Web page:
Expert tips for Darjeeling Tea

Kalimpong, June 3: The vice-chancellor of Sikkim Central University, Mahendra P. Lama, has suggested a seven-pronged strategy to turn around the fortunes of the tea industry in the Darjeeling hills and make it more labour-centric.

Addressing members of the Hill Employees’ Association here today, Lama, who is an expert on South Asian economy, said production of the famed Darjeeling Tea has come down from 15 million tonnes to around 6-7 million tonnes.

“Surely, the fault must lie somewhere; either with the owners or the trade unions,” the vice-chancellor said.

Lama suggested a seven-point programme starting with worker empowerment by giving them shares. “The most expensive tea is from Darjeeling and the poorest workers in the world are also from Darjeeling. How can that happen?” he asked.

Lama said it must be made mandatory for owners to run their estates for at least 10 years to provide continuity and maximise output, besides carrying out a sustained re-plantation programme in the gardens. “Most (tea) bushes in Darjeeling are over 150 years old. And bushes between 25 and 40 years give the best tea,” he added.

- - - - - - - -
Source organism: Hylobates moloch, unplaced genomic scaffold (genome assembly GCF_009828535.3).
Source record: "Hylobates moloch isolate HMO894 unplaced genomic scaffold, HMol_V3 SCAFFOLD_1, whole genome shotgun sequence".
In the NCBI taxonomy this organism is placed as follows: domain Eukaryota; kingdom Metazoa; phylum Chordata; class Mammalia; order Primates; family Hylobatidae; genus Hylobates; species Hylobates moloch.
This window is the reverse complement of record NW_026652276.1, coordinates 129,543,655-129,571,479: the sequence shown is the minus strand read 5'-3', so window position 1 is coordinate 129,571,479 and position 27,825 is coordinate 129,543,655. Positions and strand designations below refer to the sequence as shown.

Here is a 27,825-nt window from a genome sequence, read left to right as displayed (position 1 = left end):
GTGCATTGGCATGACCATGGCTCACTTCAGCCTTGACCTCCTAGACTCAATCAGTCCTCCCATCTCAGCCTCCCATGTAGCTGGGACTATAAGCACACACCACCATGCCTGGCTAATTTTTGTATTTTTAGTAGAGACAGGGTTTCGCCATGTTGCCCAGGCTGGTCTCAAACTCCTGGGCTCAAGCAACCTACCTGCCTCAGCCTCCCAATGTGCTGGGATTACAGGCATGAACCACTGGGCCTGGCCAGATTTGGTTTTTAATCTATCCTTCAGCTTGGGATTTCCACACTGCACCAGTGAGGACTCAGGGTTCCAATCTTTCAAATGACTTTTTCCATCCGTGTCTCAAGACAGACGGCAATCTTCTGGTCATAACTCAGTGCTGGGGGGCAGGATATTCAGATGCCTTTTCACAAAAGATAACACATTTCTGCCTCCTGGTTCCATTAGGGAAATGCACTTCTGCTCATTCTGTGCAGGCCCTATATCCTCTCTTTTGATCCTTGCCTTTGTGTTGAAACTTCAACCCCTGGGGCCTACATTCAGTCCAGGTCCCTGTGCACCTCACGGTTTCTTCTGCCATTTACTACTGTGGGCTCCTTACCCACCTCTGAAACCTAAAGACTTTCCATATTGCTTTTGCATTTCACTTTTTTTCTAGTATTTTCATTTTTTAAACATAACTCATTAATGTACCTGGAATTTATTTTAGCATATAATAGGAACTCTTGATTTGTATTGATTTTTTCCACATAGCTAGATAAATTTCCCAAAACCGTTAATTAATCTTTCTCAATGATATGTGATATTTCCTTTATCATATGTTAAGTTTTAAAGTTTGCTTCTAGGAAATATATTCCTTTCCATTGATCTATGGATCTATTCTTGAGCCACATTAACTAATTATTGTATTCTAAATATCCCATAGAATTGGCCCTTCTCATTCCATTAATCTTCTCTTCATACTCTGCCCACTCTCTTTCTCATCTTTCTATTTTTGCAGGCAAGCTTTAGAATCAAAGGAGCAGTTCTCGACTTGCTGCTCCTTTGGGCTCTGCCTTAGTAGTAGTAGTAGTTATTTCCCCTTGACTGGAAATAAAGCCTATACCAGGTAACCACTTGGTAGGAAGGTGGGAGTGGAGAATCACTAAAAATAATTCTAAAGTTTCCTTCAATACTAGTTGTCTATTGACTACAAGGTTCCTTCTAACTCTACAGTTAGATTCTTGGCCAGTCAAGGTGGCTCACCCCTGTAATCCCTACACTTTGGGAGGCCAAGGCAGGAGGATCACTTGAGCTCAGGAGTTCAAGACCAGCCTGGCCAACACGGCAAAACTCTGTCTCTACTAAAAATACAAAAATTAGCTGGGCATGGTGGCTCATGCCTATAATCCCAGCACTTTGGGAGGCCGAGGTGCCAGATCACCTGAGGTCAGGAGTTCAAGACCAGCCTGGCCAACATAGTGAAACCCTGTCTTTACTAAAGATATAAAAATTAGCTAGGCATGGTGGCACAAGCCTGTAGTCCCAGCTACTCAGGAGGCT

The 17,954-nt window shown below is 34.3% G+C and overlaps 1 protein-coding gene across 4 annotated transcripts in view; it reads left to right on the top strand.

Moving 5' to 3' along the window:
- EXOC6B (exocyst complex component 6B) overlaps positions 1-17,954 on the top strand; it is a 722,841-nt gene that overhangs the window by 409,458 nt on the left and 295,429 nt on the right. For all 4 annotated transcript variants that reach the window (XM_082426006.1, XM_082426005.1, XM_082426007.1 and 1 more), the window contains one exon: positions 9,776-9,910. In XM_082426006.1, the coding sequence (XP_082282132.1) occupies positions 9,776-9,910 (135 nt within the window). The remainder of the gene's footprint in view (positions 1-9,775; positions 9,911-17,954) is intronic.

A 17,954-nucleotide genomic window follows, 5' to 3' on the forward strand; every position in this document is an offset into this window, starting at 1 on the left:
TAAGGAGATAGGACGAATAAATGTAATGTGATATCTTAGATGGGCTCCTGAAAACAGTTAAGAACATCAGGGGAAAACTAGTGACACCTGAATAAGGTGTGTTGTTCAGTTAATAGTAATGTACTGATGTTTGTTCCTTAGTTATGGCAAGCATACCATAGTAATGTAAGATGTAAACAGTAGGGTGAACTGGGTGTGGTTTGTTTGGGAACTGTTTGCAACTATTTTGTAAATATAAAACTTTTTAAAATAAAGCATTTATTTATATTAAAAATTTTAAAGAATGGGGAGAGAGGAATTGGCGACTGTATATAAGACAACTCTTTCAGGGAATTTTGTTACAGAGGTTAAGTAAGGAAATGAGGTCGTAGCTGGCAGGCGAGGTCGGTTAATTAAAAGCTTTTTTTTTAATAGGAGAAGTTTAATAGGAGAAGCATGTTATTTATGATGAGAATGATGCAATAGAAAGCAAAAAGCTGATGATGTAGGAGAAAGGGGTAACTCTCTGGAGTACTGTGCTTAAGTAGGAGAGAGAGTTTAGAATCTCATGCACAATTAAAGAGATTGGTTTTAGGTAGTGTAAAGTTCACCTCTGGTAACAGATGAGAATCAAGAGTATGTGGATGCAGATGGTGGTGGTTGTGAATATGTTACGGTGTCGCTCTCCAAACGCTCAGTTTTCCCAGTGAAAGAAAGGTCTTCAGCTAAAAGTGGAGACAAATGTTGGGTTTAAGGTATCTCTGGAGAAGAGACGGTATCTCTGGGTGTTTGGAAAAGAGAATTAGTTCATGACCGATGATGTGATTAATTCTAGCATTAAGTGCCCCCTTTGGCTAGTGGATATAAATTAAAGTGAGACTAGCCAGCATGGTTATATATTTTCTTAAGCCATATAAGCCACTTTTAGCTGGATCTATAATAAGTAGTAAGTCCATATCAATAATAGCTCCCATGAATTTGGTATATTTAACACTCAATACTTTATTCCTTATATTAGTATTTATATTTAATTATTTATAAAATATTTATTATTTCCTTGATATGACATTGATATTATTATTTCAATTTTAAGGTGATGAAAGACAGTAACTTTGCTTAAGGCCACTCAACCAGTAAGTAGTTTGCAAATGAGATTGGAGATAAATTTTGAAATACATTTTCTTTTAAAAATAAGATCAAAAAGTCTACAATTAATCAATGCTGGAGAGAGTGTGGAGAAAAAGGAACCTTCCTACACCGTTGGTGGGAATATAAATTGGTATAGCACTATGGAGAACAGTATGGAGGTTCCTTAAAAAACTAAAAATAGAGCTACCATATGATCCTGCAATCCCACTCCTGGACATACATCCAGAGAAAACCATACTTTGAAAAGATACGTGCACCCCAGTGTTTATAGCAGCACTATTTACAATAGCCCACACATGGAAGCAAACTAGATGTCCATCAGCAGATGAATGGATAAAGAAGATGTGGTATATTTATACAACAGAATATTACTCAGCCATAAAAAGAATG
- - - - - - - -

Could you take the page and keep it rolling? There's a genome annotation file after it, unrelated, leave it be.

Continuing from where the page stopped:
The vice-chancellor said setting up of tea auction centre in Darjeeling was a must to ensure transparency in transaction.

Adopting organic methods of plantation and integrating tea with tourism would also go a long way in reviving the industry, Lama said.

During his speech, which lasted over an hour, Lama touched upon a wide range of issues, including the renewed demand for Gorkhaland.

The academician who hails from Darjeeling clarified at the outset that he had no links with political parties, but added that the journey of life would be incomplete if individuals did not fight for their rights.

Calling the movement for a separate state the final fight, he advocated a multi-pronged strategy with a strong intellectual content to achieve it. Lama also stressed on the right leadership to make the movement effective and took potshots at the GNLF for misleading the people for over two decades.

The Hill Employees’ Association was celebrating its 22nd foundation day as Ekta Diwas following the recent merger of its two factions.